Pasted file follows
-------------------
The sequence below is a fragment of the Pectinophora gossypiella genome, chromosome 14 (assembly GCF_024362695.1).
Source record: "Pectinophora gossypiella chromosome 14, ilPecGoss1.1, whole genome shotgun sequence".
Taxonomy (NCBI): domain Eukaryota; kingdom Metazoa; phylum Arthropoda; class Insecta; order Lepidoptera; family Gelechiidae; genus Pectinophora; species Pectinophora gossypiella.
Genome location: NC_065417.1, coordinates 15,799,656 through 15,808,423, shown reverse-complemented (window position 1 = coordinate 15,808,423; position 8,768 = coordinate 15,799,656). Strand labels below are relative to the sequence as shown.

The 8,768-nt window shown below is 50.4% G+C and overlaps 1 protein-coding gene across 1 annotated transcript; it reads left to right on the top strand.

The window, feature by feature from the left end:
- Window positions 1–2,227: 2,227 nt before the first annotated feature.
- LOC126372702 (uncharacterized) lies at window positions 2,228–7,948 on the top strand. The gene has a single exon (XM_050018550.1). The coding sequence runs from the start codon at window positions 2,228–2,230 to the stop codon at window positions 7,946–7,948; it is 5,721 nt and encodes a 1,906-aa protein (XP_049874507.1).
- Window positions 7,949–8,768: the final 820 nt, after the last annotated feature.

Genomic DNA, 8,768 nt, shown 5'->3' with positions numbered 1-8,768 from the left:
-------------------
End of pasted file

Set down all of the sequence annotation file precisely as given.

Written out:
The sequence below is a fragment of the Pectinophora gossypiella genome, chromosome 14 (assembly GCF_024362695.1).
Source record: "Pectinophora gossypiella chromosome 14, ilPecGoss1.1, whole genome shotgun sequence".
Taxonomy (NCBI): domain Eukaryota; kingdom Metazoa; phylum Arthropoda; class Insecta; order Lepidoptera; family Gelechiidae; genus Pectinophora; species Pectinophora gossypiella.
Genome location: NC_065417.1, coordinates 15,799,656 through 15,808,423, shown reverse-complemented (window position 1 = coordinate 15,808,423; position 8,768 = coordinate 15,799,656). Strand labels below are relative to the sequence as shown.

The 8,768-nt window shown below is 50.4% G+C and overlaps 1 protein-coding gene across 1 annotated transcript; it reads left to right on the top strand.

The window, feature by feature from the left end:
- Window positions 1–2,227: 2,227 nt before the first annotated feature.
- LOC126372702 (uncharacterized) lies at window positions 2,228–7,948 on the top strand. The gene has a single exon (XM_050018550.1). The coding sequence runs from the start codon at window positions 2,228–2,230 to the stop codon at window positions 7,946–7,948; it is 5,721 nt and encodes a 1,906-aa protein (XP_049874507.1).
- Window positions 7,949–8,768: the final 820 nt, after the last annotated feature.

Genomic DNA, 8,768 nt, shown 5'->3' with positions numbered 1-8,768 from the left: